Review: "Star Wars in Concert"

December 15, 2009
Back to TopCommentsE-mailPrintBookmark and Share

I wasn't at all surprised that Anthony Daniels was greeted like a rock star when he took the stage at Conseco Fieldhouse on Dec. 12 to host "Star Wars in Concert."

After all, the flesh and blood representative of the "Star Wars" cycle of films (he played C-3PO in all six) has maintained a kind of purity unknown in the movie world. Unlike, say, Harrison Ford, who went on to movie stardom, or Carrie Fisher, who is now telling of her life of addiction on a Broadway stage, Daniels is known for nothing else besides "Star Wars." By not bringing anything else to the table--and in playing to a crowd of loyalists--Daniels was the perfect host for this event, which attempted to construct an under-two-hour narrative out of the roughly 12 hours of film history. And set it to John Williams' justly acclaimed and now iconic score.

That visual task wasn't simply a matter of distilling the good parts: The creators of "Star Wars in Concert" needed each sequence to last as long as the John Williams music to which it was being set. Thus, the show is structured around montages that sometimes--but not always--stayed on track with the overall narrative. They usually--but not always--stuck to footage from the finished films.

The result, visual, underlined the disparity between what's now known as episodes 1, 2, and 3 and the original trilogy now known as episodes 4, 5, and 6.

Clearly, the technology had changed by the time George Lucas backed up to the beginning of his saga. Yet the Luke Skywalker/Han Solo-era simplicity comes across on the three-story-high screens much more charming and engaging than the higher-tech "earlier" material. In those films, Lucas just couldn't resist adding more ships, more asteroids, more whatever into every shot and the results feels more cluttered than thrilling. Seeing it all together like this, even with short-attention-span editing, makes it seem even stranger that a saga that starts with impossible-to-follow trade disputes and political wrangling evolves into a climactic fight with warrior teddy bears.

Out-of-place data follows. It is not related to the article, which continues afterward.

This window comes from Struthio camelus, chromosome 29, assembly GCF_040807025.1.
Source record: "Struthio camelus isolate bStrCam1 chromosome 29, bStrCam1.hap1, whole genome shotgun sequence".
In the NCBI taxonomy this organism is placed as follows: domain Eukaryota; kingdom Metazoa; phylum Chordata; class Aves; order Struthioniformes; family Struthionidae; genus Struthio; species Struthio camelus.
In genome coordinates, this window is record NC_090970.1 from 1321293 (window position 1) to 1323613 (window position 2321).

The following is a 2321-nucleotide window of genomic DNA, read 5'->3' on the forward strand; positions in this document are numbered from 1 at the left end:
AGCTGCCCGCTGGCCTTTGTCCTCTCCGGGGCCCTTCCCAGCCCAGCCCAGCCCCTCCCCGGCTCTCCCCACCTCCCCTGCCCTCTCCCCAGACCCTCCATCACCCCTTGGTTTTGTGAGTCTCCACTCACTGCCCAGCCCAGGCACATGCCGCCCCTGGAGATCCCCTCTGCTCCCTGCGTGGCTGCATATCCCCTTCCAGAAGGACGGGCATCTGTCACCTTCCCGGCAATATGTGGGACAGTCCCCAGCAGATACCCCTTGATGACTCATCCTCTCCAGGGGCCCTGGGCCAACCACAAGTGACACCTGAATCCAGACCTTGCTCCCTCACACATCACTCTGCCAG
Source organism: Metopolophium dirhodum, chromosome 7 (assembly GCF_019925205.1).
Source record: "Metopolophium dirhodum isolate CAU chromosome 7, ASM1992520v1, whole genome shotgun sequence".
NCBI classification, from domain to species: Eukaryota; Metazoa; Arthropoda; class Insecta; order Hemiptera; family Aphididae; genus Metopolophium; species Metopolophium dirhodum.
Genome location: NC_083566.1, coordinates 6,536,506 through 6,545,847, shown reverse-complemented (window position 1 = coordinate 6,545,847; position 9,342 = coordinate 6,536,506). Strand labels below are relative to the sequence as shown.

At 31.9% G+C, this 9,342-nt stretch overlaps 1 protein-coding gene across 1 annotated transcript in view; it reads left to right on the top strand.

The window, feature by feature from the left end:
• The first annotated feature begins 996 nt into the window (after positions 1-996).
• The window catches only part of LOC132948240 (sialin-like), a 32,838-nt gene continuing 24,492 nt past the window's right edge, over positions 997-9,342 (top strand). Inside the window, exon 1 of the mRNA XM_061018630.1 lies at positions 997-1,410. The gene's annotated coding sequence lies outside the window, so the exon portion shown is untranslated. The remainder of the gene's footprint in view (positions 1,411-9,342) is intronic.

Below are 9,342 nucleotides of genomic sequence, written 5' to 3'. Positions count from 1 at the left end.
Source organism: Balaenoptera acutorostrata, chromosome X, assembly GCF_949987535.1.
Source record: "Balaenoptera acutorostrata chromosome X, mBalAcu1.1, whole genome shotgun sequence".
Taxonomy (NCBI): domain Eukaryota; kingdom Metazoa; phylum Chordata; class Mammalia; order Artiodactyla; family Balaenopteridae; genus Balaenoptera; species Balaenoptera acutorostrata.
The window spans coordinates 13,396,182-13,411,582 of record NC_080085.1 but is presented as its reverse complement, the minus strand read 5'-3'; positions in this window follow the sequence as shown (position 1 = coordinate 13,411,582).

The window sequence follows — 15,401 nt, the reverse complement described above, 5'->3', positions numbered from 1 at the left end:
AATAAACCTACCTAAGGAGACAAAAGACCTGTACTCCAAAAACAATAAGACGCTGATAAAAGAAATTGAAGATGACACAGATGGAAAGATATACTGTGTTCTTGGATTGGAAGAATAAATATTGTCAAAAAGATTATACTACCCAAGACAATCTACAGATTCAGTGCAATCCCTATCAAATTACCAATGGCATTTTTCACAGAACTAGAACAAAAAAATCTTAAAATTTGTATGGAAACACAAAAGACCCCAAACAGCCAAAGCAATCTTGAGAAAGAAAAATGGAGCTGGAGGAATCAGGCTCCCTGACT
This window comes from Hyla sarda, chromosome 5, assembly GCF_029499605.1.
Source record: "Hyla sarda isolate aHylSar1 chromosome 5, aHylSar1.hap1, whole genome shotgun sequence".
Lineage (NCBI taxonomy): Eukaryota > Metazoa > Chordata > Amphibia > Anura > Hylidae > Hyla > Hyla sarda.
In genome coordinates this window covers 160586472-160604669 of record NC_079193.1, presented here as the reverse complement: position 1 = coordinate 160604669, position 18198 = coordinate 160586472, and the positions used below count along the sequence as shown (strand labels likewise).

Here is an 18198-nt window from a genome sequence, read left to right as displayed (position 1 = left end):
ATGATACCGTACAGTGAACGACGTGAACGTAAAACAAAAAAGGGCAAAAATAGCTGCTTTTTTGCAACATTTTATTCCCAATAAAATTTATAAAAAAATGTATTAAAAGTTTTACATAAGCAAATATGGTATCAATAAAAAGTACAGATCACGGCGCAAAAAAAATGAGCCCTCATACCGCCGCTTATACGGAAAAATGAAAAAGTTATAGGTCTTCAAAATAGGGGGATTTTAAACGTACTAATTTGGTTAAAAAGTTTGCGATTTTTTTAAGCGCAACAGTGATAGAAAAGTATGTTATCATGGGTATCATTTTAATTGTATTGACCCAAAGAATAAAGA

It doesn't help that the editors often toss coherence aside, allowing sequences from one film to mix with totally unrelated scenes of another.

All that being said, the music sounded terrific. Kudos to the sound designers and to the players, who seemed to treat Williams' music with the proper mix of reverence and playfulness. 

Your thoughts?

ADVERTISEMENT
  • sounds like fun!
    Thanks for writing about this event, Lou. I think I would have enjoyed it, even with its flaws, and even though I have only seen the first two Star Wars movies. (episodes 4 and 5?)

    I had my own little multi-media Star Wars event in my home not too long ago:

    A new novel called STAR WARS: DEATH TROOPERS, by Joe Schreiber (Ballantine Group, 2009) came in for me at my local public library. I read it on my sofa while periodically waving my iPhone with the "Lightsaber" app turned on. This app makes a very satisfying "zoing" sound that is comforting when you're reading a scary book by yourself.

    Also, you can switch on the Star Wars theme music as part of the Lightsaber app, if you want to, while you're reading the fight scenes, which in this book appear very frequently.

    It's a pretty gory read.